“The Queen of Pittsburgh” by Tedi Brunetti
With her latest release The Queen of Pittsburgh, Tedi Brunetti is more than doubling down on the love for her hometown, and why shouldn’t she? Having begun a career in music back in New York City circa the 1970s, it was easy to experience a lot yet gain very little in the sense of an emotional arc, one can assume, and attaching yourself to a hometown would certainly give you something to cling to; after experiencing the new LP, it’s clear the clinging is mutual between Brunetti and Pittsburgh, and the sentiment is something that will undoubtedly extend towards audience members as they’re invited into Brunetti’s rose-tinted world with nothing but open arms.
Beginning the album with funky slow-burn “Eat, Sleep, Repeat,” greatly establishes the tone for the songs to follow; it functions as a gradual dip into the city mindset as its lyrics paint a clear picture of the endless hustle and bustle, the title bearing repetition in regards to the cycle that inevitably plagues anyone stuck in that grind-like groove. “Evil Woman,” the first single off of The Queen of Pittsburgh, earns its position as such as it delivers on a rhythmic, bluesy track with a great bassline that complements Brunetti’s signature rasp. “When You’re From Pittsburgh” invites listeners into the warm home of Brunetti as it further develops the bond shared between the singer-drummer and Pittsburgh; the structure of the album unfolds in a meticulous fashion that feels almost out of a concept album in its pacing. “Same Old Blues” makes its title proud by giving the album its blues anthem; the song almost deconstructs the blues genre first and foremost but it also does the double task of fleshing out Brunetti’s influences and digs deeper into her portfolio of eclectic sounds.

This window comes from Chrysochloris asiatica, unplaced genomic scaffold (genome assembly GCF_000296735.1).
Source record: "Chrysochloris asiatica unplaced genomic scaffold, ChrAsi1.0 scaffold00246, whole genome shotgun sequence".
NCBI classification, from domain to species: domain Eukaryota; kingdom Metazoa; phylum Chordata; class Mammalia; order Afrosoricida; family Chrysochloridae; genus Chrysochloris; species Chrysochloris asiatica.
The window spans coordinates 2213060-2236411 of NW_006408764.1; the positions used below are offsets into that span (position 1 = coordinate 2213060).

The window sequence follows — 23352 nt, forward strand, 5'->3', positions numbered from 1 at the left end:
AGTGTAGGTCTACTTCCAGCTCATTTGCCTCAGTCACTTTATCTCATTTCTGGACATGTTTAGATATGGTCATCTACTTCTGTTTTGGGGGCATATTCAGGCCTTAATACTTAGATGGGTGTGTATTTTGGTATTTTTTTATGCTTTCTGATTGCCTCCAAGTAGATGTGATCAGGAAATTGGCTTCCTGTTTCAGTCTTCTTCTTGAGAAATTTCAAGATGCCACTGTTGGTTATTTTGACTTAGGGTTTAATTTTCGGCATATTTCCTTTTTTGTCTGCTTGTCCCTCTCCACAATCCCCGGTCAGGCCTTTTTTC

“Seduce You” gives Brunetti the chance to put on a slightly more risqué performance, its hot and heavy lyrics doubling down on the rocking attitude that permeates the entire album — the guitar work on this particular track stands out due to its strumming pattern and layering, and it goes along well with the rhythm of Brunetti’s drumming. “White Man Dancing” gave me a good chuckle with its tongue-in-cheek lyrics starting with “I’m gonna tell you a story, it’s sad but it’s true; when it’s time to get down, he don’t know what to do — white man hasn’t found the footwork all this way, his two left feet get in the way.” The ironic rhythm of the song is infectious and will certainly make listeners wanna dance, even if they have two left feet. “My True Story” offers a fun piece of storytelling with its songwriting structure and is given an even greater amount of depth with two fun saxophone solos.
Title track “The Queen of Pittsburgh” rightfully shares its name with the album, acting as the sole standout of the album for my money; the instrumentation feels leveled up, and the attitude brought by Brunetti is unparalleled. The final track comes in “Something’s Cooking,” which feels like a victorious celebration shaped up to be an album closer. The song offers up enough space for the entire band to display their skills and will translate into a live music setting flawlessly.
The Queen of Pittsburgh feels like a well-earned victory lap and legacy project for Brunetti, with its heart positively bursting for every second of the project. The history and positive attitude contained within The Queen of Pittsburgh feel like something unique in the scope of modern music, and Brunetti leaves listeners wanting more but still entirely satisfied.